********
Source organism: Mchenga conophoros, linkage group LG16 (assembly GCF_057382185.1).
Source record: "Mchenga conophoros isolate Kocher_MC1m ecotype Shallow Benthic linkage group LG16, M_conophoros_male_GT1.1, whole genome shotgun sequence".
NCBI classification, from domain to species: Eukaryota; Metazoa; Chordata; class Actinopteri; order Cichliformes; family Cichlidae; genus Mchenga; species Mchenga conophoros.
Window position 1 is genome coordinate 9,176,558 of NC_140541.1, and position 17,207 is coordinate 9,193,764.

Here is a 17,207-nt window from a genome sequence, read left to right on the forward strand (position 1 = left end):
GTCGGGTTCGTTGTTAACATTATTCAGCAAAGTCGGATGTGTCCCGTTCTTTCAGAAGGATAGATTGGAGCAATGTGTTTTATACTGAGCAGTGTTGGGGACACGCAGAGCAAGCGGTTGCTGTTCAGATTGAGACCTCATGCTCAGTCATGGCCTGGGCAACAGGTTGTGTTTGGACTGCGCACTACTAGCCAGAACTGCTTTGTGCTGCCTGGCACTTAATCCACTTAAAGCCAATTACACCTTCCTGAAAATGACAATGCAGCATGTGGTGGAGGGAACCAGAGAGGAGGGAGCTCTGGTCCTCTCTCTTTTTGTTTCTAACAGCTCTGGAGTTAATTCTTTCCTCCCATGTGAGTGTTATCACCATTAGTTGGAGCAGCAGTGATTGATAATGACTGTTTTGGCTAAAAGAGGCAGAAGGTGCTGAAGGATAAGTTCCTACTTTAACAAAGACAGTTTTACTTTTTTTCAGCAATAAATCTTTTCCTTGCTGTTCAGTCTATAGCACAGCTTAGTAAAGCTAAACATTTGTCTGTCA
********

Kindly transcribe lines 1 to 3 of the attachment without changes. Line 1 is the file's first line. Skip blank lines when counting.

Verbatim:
Source organism: Mchenga conophoros, linkage group LG16 (assembly GCF_057382185.1).
Source record: "Mchenga conophoros isolate Kocher_MC1m ecotype Shallow Benthic linkage group LG16, M_conophoros_male_GT1.1, whole genome shotgun sequence".
NCBI classification, from domain to species: Eukaryota; Metazoa; Chordata; class Actinopteri; order Cichliformes; family Cichlidae; genus Mchenga; species Mchenga conophoros.